Light Painting isn’t just cool. It’s incredibly powerful and effective!
The task for this car brand advertising promo was to create a hero shot with a very specific mood and occasion in mind, implying a brand new vehicle parked in front of a luxury home in which the family had gathered for Iftar dinner during the holy month of Ramadan. The visualisation of the scene was straighforward; early evening, crescent moon in the sky. A front facing car in the foreground. Cozy , upscale home in the background with all of its interior and exterior lights switched on.
What made this shot a bit more complicated was the fact that the house wasn’t lived in (yet) and locked up. It was disconnected from the power grid, so it couldn’t be lit-up from inside. Some of the vegetation in front of the house wasn’t fully grown yet. I knew that quite a bit of trickery would be needed during the shoot and during the editing to make this scene appear polished and complete.
I decided to shoot the scene in layers with light-painting technique. This is achieved by illuminating various portions of the house using either a battery powered LED panel, or a torchlight with a variable spotlight size. To create a warm effect, I used warming gel placed over the torchlight. The LED panel had a variable colour temperature control, so gels weren’t needed. To trigger the camera, I used a wireless remote control. This spared me the running between the house and the camera….I shot well over 50 separate exposures of the house and of the car, lighting up house’s external light fixtures, entrance hall, the balcony, arches, edges of the rooftop, sides and details of the car, interiors of the car, etc. This must have taken me about 1.5 hours. Not too bad.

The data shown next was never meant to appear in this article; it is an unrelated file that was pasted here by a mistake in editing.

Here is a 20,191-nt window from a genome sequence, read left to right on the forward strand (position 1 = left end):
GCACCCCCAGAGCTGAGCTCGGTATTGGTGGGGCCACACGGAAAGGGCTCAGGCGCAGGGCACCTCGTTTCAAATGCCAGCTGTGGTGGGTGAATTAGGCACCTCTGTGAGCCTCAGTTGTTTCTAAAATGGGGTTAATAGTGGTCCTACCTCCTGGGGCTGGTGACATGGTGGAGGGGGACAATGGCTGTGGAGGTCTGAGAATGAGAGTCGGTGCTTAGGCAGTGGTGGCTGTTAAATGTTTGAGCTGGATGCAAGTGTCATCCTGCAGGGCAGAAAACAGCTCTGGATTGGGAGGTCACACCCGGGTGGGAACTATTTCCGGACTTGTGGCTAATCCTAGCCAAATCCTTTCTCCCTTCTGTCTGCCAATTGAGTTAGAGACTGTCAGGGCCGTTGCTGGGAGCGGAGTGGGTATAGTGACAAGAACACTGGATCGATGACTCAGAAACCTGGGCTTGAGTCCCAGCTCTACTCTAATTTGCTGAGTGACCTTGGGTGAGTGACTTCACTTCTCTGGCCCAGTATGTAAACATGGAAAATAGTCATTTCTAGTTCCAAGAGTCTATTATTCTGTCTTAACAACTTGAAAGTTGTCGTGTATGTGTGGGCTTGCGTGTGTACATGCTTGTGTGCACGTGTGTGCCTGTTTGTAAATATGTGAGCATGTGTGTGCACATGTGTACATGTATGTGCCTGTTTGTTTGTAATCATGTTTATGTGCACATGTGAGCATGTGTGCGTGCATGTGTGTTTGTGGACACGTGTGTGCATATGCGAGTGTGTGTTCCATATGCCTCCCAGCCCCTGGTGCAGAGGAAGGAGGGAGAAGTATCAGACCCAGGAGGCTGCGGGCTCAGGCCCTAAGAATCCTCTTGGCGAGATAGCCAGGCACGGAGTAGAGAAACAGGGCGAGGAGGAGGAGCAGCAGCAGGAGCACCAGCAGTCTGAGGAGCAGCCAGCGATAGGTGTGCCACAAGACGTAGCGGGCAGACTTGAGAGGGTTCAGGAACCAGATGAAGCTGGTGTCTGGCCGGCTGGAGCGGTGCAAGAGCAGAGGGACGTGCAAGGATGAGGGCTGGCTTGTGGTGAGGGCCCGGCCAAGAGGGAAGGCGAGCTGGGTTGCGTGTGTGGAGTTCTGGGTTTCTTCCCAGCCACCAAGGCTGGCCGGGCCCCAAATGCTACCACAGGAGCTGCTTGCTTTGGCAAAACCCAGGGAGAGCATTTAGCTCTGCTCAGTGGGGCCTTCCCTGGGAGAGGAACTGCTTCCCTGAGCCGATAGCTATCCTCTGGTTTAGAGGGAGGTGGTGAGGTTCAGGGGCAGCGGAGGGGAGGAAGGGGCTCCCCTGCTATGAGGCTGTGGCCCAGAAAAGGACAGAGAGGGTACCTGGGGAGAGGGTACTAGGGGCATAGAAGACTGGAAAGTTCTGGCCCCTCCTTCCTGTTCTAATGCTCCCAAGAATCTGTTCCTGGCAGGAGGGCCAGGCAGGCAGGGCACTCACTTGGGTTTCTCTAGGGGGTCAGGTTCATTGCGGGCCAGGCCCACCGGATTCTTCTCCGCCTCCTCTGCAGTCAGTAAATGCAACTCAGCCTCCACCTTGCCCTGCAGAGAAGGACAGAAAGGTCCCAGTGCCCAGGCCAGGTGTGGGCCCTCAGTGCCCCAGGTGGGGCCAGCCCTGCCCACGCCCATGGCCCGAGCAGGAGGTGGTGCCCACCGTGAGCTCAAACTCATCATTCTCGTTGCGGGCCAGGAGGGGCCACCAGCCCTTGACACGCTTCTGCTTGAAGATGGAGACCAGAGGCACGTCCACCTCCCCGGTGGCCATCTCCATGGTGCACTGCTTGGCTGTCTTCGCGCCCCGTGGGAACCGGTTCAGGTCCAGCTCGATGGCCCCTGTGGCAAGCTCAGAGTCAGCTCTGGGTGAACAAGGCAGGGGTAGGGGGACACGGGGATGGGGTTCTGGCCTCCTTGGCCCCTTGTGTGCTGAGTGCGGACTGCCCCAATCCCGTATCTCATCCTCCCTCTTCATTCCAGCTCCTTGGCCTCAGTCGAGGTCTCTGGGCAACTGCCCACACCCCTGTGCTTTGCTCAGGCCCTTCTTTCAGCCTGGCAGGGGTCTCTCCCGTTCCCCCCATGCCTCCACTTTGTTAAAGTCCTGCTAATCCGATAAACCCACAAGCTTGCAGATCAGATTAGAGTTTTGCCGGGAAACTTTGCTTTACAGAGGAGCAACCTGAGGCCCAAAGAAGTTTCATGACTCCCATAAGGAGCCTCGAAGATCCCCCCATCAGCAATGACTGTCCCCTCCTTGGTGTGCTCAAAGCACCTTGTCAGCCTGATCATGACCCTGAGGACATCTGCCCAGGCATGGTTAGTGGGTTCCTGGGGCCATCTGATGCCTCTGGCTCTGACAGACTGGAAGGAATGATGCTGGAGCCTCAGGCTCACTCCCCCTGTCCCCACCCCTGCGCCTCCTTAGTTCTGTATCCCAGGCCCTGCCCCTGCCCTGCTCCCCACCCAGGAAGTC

Assembling this puzzle made out of dozens of separate images into a final composite was definitely more time consuming than the shoot itself, but it was a rewarding exercise. First, I created a solid working base before I started layering light-painting exposures; the house was captured with 5 bracketed exposures and processed with luminosity masks. I replaced the sky, enhanced the clouds, added a gentle touch of stars and a crescent moon taken in the desert a few nights earlier. Once I had a nice looking background, I started moving towards the foreground. I blended in dozens of light-painted patches and slowly but surely, the house was beginning to look alive and lived-in. Then I moved onto the car, adding the light layers from beneath the car, its sides, front grille and logo, wheels, interiors and headlights. The greenery behind the car was retouched and improved. Final touch was the colour grade which helped to set the right mood. The moral of this story; having cool camera gear is definitely great. But it is quite useless unless it’s put to good use with a good creative concept and executed with the right set of skills.